The New Jersey Department of Health and the Office of Innovation created the predictive models to help officials visualize how the coronavirus pandemic may play out over the coming months.
"It is the numbers in our hospitals which are of the greatest concern and the hardest numbers, if you will, when it comes to determining the steps we need to take as a state," Murphy said.
The two models show the potential for around 8,700 patients requiring hospital care by mid-January or early February.
That would be hundreds of patients more than the state saw on April 14, when 8,270 people were being treated for COVID-19 in New Jersey hospitals.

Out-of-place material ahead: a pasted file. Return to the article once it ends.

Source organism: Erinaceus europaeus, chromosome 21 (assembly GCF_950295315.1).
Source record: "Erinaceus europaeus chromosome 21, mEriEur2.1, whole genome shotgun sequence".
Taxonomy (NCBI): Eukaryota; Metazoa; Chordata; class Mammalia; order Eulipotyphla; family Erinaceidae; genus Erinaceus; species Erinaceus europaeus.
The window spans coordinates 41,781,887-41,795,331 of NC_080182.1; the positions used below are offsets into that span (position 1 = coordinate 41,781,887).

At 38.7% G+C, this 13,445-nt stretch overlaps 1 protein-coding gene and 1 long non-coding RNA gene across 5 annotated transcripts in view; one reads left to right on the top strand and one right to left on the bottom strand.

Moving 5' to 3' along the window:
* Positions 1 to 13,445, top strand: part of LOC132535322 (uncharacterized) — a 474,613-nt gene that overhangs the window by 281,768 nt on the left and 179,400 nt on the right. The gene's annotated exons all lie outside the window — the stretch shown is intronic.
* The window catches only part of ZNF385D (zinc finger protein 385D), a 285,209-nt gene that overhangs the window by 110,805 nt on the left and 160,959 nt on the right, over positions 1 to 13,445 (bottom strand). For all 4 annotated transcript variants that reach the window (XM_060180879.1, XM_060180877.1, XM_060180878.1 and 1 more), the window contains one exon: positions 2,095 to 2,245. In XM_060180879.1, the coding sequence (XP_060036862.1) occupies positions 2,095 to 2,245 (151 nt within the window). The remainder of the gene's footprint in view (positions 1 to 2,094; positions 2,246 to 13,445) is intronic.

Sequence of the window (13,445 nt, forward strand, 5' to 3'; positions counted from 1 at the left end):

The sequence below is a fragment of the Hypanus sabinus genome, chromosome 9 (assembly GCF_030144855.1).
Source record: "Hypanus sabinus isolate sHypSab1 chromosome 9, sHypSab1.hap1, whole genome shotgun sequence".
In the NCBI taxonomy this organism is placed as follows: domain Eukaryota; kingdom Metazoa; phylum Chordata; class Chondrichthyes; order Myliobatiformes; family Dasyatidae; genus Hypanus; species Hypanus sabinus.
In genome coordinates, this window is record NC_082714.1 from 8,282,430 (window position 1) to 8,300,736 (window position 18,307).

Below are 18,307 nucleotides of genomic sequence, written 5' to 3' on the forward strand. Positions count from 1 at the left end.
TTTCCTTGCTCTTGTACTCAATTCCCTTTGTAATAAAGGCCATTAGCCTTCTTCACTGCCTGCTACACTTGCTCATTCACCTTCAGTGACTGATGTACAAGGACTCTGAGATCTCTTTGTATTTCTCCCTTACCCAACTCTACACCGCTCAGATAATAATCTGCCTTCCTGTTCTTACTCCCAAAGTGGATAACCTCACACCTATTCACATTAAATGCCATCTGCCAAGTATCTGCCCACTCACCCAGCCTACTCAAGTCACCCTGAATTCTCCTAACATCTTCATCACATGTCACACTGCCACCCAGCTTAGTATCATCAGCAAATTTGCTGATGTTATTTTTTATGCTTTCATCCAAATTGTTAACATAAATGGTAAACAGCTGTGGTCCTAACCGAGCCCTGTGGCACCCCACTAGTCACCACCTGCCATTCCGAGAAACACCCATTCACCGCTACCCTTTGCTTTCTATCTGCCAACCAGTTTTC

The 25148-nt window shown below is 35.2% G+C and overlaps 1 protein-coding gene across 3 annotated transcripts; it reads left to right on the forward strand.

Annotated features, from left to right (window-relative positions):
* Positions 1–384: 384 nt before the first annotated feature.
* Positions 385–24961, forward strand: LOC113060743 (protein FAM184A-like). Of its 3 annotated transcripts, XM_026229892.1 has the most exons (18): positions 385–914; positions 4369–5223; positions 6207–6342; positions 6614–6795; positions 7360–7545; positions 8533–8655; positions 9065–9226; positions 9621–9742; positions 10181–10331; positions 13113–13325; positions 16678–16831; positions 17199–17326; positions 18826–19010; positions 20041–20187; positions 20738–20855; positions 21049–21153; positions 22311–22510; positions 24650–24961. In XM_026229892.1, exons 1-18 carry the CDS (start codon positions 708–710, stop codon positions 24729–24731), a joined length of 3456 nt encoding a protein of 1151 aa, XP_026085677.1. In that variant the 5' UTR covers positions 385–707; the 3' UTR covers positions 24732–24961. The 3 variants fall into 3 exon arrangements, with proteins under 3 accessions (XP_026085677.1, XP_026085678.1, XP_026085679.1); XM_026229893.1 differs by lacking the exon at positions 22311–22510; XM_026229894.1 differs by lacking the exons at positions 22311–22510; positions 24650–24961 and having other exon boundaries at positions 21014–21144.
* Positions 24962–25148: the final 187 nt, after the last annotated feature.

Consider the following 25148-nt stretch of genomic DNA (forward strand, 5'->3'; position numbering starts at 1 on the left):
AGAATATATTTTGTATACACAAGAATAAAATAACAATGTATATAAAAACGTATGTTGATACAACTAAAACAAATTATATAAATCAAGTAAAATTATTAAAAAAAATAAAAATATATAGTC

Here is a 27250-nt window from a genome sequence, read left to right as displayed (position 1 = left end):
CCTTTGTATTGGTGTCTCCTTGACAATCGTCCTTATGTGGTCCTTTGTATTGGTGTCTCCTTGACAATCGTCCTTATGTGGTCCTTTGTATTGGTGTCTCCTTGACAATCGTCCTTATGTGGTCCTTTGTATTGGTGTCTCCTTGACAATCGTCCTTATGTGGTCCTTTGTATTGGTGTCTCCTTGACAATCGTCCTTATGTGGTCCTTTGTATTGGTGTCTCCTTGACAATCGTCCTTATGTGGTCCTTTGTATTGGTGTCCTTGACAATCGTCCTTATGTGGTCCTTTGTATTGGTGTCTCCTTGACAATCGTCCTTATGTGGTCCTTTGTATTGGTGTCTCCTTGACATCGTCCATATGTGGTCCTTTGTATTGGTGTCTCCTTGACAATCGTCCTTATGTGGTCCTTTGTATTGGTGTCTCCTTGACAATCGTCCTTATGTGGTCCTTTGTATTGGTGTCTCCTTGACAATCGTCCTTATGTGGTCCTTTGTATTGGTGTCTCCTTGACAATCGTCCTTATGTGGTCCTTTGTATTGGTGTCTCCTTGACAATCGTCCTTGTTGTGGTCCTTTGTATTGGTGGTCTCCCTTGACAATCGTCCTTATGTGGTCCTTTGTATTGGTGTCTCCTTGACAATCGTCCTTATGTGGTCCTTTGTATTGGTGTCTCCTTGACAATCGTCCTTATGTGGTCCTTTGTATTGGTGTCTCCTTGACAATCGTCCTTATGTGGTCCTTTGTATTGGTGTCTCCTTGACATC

Murphy showed the models at his briefing to encourage residents to continue to take precautions.
While moderate models also developed by the two agencies show hospitalizations falling short of the mid-April peak, if the state starts trending towards the worst-case models, Murphy said he could impose more restrictions.
"As we've said, protecting the ability of our health care system to treat the ill is our paramount concern. And if the numbers begin to roll in where that ability is put into question, as is the case in these models, we will have no choice but to act," Murphy said.
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